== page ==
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Goal: Go from the initial string to the final string by applying a sequence of string replacement rules.

You are given the following:

Initial String - baa

Final String - bacaccacacccc

You can apply the following rules one application at a time.

Replacement Rules:

(1) replace every occurrence of a with aa

(2) replace every occurrence of aa with ac

For example, if you had the string abaca, the result of one application of rule 1 is aabaacaa.

Note: you have to solve this problem without the assistance of a computer.

Update 11/11/19

I decided to continue working on string replacement puzzles and made a little game out of it.

Here are the links in case anyone is interested:

Thank you again for your support and interest!

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  • $\begingroup$ Also, if you know of any other puzzles similar to this, please let me know. I'm very interested in learning more about string-based puzzles. It's something that I really enjoy and am trying to learn more about. $\endgroup$ – Michael Wehar Jan 23 '17 at 0:20
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    $\begingroup$ Michael Wehar, I suggest looking into finite automata and context-free grammar. Cheers for the puzzle! $\endgroup$ – Jakob Pamp Bengtsson Jan 23 '17 at 7:47
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    $\begingroup$ @JakobPampBengtsson Thank you very much for the kind comment and suggestion!! Yes, I love formal language theory: finite automata, context-free grammars, regular expression, combinatorics on words, and reachability problems. :) $\endgroup$ – Michael Wehar Jan 23 '17 at 15:19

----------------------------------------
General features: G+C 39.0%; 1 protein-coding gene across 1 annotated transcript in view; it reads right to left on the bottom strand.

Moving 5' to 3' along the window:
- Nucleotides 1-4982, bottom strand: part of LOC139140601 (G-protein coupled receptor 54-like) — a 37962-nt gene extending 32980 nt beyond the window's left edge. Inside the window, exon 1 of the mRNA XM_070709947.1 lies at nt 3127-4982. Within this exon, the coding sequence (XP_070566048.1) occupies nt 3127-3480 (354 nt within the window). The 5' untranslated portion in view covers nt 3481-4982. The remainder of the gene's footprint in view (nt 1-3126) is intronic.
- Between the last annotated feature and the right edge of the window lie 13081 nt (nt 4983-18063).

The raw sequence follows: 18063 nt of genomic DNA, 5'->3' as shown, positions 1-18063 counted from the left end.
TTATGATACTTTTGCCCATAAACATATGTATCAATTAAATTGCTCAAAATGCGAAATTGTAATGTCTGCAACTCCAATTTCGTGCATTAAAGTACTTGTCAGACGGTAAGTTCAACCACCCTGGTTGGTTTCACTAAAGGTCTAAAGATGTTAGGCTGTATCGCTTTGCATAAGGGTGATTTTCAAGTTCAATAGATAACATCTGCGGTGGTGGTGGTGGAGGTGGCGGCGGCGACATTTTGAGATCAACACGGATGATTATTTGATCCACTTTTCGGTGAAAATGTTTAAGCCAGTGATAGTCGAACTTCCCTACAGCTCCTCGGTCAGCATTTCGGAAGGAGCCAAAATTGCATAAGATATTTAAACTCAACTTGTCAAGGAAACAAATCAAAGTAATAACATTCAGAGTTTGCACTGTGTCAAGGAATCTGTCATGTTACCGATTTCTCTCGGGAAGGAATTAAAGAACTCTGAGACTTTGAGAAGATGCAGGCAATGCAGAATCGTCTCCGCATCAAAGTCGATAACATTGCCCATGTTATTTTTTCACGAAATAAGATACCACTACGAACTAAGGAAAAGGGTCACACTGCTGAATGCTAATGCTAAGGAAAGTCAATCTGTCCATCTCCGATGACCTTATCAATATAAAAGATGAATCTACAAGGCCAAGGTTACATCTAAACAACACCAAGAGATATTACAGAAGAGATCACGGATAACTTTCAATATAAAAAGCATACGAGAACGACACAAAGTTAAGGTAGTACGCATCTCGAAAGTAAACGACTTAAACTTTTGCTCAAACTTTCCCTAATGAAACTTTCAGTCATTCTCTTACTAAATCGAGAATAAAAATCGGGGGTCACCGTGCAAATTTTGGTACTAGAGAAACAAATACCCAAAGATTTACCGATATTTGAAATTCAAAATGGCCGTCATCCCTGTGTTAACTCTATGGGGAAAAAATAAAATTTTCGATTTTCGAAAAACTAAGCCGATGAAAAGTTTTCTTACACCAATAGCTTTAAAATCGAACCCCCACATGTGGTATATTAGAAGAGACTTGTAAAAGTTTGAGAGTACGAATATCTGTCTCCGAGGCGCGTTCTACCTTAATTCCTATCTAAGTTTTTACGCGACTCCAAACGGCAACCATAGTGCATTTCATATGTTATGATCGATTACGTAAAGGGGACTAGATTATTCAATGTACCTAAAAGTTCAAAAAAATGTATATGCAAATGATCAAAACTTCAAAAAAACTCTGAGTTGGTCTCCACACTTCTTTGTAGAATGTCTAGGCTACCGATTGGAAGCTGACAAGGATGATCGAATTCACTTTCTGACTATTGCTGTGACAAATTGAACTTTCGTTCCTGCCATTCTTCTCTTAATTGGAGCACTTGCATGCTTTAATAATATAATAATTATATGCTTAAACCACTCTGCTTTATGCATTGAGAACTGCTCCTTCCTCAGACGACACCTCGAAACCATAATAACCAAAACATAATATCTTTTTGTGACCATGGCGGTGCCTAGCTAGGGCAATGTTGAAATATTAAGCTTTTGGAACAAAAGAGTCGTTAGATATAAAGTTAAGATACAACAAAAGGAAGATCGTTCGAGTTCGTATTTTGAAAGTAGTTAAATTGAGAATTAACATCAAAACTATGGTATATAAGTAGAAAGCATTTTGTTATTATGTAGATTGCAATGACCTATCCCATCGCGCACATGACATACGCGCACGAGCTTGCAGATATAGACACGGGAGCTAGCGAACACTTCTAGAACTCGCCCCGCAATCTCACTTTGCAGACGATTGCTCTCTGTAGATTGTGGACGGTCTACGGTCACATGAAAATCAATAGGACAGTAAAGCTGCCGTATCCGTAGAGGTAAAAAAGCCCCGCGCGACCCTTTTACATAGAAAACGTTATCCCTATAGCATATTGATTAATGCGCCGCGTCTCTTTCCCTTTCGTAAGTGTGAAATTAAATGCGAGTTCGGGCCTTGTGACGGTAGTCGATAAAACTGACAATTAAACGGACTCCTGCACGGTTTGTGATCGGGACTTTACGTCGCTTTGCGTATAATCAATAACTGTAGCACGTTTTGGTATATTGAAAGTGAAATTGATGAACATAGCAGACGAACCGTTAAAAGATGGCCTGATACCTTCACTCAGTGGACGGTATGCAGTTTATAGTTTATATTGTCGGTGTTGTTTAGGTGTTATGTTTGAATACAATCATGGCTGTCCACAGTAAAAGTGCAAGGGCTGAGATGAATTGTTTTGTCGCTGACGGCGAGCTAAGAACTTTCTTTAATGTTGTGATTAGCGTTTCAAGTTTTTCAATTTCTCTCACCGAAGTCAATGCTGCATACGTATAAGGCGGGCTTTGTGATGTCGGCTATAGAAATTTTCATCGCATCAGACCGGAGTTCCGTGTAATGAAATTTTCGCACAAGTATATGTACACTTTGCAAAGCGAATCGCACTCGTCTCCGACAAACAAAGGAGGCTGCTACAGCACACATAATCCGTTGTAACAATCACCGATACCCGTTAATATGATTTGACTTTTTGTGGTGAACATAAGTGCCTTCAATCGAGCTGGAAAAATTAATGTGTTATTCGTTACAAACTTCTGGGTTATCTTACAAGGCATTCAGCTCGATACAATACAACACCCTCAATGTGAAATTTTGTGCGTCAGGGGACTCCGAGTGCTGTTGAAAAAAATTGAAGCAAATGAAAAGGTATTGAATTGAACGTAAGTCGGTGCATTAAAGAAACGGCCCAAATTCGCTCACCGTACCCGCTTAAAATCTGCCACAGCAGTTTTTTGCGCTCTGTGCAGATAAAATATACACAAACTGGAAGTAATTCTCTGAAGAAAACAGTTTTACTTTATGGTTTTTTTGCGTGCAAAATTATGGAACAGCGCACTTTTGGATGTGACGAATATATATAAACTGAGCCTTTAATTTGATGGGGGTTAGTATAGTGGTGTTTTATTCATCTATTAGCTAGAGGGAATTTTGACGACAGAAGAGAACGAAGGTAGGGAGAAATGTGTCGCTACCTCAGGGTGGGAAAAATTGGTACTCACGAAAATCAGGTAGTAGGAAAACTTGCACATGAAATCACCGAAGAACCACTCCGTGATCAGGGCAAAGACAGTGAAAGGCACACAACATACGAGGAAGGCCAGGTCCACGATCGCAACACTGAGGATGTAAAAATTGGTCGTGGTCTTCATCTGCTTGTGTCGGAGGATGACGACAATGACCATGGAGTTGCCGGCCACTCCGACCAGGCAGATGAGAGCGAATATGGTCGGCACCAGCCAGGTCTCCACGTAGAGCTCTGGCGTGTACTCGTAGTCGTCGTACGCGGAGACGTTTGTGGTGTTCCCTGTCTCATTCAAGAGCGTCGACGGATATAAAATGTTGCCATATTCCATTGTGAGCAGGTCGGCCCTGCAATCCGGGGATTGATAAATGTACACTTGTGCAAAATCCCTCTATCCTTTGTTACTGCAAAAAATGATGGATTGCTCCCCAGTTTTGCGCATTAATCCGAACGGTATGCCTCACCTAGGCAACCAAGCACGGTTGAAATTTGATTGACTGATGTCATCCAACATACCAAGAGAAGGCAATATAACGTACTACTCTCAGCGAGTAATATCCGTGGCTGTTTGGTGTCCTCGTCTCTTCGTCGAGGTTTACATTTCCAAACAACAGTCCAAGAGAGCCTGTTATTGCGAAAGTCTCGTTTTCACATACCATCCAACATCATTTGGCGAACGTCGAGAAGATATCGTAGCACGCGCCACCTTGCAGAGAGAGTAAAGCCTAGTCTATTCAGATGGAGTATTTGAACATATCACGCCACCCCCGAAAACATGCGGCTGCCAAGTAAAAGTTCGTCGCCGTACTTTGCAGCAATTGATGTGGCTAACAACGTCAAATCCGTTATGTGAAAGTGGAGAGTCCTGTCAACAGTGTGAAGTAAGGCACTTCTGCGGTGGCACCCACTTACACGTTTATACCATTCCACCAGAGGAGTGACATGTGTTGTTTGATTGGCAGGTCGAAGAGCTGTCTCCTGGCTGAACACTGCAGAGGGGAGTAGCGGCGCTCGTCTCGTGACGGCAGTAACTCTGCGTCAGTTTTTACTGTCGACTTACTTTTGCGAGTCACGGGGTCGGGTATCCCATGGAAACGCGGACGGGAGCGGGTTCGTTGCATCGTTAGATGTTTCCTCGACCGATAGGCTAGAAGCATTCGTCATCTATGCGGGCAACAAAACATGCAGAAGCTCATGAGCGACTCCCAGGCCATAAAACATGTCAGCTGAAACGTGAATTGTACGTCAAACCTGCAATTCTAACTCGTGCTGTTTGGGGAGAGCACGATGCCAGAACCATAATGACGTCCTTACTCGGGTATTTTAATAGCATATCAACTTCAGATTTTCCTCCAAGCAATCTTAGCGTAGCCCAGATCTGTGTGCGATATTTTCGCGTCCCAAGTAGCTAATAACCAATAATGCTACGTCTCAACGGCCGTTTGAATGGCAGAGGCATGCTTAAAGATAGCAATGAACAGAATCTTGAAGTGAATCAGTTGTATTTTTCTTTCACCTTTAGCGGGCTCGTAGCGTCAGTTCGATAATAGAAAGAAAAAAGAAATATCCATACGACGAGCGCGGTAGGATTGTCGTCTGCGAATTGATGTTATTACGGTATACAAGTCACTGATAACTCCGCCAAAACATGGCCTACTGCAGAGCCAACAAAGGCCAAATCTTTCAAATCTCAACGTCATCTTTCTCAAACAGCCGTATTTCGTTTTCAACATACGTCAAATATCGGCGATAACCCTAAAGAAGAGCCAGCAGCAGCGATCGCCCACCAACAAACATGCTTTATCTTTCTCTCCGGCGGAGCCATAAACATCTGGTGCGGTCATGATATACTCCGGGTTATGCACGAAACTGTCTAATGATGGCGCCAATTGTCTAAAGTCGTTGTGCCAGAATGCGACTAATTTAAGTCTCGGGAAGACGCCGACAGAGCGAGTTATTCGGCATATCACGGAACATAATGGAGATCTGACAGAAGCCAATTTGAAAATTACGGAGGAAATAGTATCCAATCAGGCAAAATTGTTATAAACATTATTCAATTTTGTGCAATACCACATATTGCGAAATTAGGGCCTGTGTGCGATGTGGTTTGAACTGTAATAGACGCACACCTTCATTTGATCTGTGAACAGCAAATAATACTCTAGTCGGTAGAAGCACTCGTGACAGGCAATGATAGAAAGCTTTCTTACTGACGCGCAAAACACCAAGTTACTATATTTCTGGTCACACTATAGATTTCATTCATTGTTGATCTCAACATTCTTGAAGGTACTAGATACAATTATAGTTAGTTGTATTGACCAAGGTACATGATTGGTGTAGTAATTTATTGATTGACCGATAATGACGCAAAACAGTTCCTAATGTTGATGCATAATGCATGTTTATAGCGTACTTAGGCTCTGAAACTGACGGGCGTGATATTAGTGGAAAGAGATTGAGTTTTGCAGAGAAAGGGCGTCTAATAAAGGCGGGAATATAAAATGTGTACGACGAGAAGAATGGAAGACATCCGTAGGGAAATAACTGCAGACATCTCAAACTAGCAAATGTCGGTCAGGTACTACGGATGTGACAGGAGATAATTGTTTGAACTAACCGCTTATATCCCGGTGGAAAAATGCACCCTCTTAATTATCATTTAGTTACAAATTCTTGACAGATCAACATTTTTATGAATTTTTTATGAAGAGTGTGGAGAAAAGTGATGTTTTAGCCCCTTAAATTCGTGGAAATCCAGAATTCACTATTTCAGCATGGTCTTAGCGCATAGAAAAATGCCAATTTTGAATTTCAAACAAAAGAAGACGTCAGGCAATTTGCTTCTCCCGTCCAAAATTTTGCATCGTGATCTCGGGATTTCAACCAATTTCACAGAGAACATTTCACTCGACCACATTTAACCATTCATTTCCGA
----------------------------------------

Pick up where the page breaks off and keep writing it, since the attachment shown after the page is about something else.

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    $\begingroup$ I happen to know some similar puzzles, which are called "mathematical conjectures". In some sense any conjecture (or theorem) in mathematics can be formulated as "applying rules" from the axioms and deciding whether a string (proposition) can be reached (many details here, though). If you ask whether there is a polynomial algorithm for that, then it becomes the PNP conjecture, as the problem should be NP complete. $\endgroup$ – WhatsUp Nov 11 at 21:11
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    $\begingroup$ You might also find these of interest: www2.stetson.edu/~efriedma/puzzle/replace $\endgroup$ – Zomulgustar Nov 13 at 4:28
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The short answer is

Yes

Explanation:

baa
bac (Rule 2)
baac (1)
bacc (2)
baacc (1)
baaaacc (1)
bacaccc (2)
baacaaccc (1)
baaaacaaaaccc (1)
bacaccacacccc (2)

Question (to @Michael Wehar) why is there a 'b' at the front?

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    $\begingroup$ Not an answer to the question, but the riddle reminds of Hofstadter's MU puzzle, in which there always is an M in front, possibly to avoid ever reaching the empty string (which isn't possible in this puzzle). $\endgroup$ – Pål GD Jan 22 '17 at 13:17
  • $\begingroup$ Woohoo!! You solved it and you solved it super fast. Thank you very much. :) $\endgroup$ – Michael Wehar Jan 22 '17 at 16:00
  • $\begingroup$ The b isn't really used, but because it is in the first position in the initial and final string, it does suggest that you have to apply replacement rules to build out the final string from left to right which also can be seen by the rules themselves. $\endgroup$ – Michael Wehar Jan 22 '17 at 16:02